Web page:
Thursday, March 25, 2004

Misconceptions About My Place in the Universe

March 25, 2004

I usually prefer to use my e-mail account to reply to my readers instead of my actual column, but the number of responses I've received to last week's column and the common misconception contained in so very many of them have led me to use this week's column to explain something to all of you: I am not a journalist.

Oh, sure, I'm bound by the rules of libel and "decency," but when you get down to it, I write an opinion column. I'm not here to present all sides, or be unbiased, or even inform my readers of what's going on; anyone can turn on the news or search the internet for the information I bring you when I write about the big wide world. I'm here to speak my mind, and anyone who thinks that constitutes "poor journalism" misunderstands the reason I write this column in the first place.

I said a lot of mean, rude things about Dustin Floyd (all of which are completely true), and I've been chastised by several of you (from both sides) for so attacking him. Many have pointed out that I may well be doing harm to Mindy McConnell's cause by publishing such a tirade, and I'd point out in response that I don't represent Mindy or her campaign; I represent me.

So, Constant Reader, in the future please keep this in mind: I don't write this column to tell you how things are, I write it to tell you how I think they ought to be. I'm not a journalist, I'm just loud, opinionated, and verbose enough to warrant my own screaming space.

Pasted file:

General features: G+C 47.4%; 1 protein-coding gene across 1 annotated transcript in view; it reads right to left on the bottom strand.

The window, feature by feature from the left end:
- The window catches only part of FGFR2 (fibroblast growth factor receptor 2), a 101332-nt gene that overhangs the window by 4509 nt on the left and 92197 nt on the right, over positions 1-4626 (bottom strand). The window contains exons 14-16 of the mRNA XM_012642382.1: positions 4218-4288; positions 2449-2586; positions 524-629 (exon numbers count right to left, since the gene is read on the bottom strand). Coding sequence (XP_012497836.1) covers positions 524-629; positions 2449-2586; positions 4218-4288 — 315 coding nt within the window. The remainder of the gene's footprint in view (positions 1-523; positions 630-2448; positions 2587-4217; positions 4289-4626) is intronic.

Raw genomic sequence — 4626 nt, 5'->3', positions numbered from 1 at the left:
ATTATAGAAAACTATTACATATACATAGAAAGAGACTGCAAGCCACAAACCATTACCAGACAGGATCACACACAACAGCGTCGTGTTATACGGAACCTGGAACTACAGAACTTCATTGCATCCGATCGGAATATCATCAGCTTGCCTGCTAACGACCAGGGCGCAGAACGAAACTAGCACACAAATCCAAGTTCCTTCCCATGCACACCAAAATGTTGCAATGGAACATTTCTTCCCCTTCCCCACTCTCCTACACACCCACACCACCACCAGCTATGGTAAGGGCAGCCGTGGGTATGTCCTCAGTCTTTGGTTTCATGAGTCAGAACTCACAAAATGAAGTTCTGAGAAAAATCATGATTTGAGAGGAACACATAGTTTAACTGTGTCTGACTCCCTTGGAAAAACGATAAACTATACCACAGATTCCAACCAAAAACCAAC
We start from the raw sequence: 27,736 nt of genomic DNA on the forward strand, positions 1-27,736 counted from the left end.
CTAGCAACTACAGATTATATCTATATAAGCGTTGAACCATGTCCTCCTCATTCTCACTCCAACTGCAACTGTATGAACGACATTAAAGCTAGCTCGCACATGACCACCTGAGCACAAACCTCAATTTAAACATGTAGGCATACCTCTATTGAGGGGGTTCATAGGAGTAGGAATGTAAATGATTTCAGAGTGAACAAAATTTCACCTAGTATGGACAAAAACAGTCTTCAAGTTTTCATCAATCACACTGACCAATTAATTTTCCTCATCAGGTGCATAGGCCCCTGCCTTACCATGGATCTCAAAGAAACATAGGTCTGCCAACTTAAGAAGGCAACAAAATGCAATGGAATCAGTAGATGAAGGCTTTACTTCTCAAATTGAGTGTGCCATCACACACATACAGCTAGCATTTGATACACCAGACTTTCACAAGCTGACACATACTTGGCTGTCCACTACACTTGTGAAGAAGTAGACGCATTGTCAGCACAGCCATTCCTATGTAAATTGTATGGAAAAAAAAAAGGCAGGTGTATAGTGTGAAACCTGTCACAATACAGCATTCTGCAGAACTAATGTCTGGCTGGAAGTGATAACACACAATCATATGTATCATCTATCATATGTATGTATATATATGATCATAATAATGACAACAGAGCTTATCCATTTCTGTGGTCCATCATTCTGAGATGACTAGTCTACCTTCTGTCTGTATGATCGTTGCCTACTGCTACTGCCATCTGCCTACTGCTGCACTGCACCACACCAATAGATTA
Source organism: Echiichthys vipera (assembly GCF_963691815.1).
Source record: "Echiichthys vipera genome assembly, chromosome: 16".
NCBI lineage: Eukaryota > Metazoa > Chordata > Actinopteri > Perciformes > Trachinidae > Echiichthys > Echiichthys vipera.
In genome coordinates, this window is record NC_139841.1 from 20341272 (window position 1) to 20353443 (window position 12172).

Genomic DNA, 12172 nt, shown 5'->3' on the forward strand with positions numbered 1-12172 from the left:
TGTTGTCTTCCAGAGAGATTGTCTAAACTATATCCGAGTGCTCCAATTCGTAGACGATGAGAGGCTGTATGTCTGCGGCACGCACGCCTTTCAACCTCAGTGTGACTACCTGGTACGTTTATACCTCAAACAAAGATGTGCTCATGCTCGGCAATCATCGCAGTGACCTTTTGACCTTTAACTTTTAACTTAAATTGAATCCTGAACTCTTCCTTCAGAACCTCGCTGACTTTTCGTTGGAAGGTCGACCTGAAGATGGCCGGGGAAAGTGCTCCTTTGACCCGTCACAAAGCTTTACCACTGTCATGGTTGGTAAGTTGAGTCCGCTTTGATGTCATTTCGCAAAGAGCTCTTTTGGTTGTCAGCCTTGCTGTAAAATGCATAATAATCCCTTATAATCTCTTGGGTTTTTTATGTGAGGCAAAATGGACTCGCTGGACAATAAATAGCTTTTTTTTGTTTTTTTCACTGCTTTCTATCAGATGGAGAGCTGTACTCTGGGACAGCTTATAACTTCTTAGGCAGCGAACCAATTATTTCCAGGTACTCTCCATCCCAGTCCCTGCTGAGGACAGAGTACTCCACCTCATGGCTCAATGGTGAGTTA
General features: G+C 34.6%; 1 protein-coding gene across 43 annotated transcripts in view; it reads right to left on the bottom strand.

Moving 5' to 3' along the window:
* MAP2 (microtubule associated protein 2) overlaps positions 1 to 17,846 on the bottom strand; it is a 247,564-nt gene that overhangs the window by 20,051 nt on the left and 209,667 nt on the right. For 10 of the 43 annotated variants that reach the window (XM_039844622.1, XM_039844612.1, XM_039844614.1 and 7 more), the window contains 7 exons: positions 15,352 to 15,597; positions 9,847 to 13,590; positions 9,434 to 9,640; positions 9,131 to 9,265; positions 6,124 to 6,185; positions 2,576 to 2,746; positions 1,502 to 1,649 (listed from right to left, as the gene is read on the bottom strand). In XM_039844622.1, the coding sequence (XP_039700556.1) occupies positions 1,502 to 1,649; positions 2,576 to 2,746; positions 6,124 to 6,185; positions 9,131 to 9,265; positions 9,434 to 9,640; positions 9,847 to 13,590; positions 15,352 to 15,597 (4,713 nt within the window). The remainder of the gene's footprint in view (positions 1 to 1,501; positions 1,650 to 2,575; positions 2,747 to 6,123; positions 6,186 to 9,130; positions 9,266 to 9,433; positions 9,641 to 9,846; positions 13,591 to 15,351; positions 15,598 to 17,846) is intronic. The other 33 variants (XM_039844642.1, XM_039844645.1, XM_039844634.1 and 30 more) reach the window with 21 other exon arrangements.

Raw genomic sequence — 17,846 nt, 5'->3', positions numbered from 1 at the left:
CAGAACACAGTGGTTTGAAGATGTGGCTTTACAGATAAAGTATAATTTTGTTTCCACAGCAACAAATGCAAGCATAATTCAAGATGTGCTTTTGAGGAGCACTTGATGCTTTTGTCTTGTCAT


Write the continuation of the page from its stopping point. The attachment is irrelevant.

Hey, congratulations to Mindy and Zach! By the time you read this, they should have won already! It's the same old story at

Tuesday, March 16, 2004

Censorship & Stupidity

March 16, 2004

I hate Janet Jackson's boob. Thanks to one measly nipple broadcast into thousands of wholesome American homes and millions of homes belonging to the rest of us, the GOP has seen fit to attempt the enactment of some more stupidness. Rep. Fred Upton's Broadcast Decency Enforcement Act of 2004, which steeply raises the fines for violating decency standards for both broadcasters and performers from tens of thousands to hundreds of thousands of dollars, passed in the House recently by a whopping 391-22, heavily backed by the Bush administration. The wording is vague, the purpose unclear and the reactionism so thick you can smell it. Write your senator and ask him or her to vote no on bill S. 2056.

That out of the way, I must protrude my proboscis into local matters, namely the thus far relatively quiet SGA presidential race betwixt Mindy McConnell and Dustin Floyd. Mindy is a nice girl with a heart of gold who's been in several of my classes and somehow managed to stay on top of three semesters of Latin that left me panting in the corner, but what I want to talk about this week is what an idiot this Dustin Floyd guy is, and how I would urge you to vote for whatever the alternative to this self-serving hate-monger might be, even if it's a dead koala that's been packed into a fire extinguisher.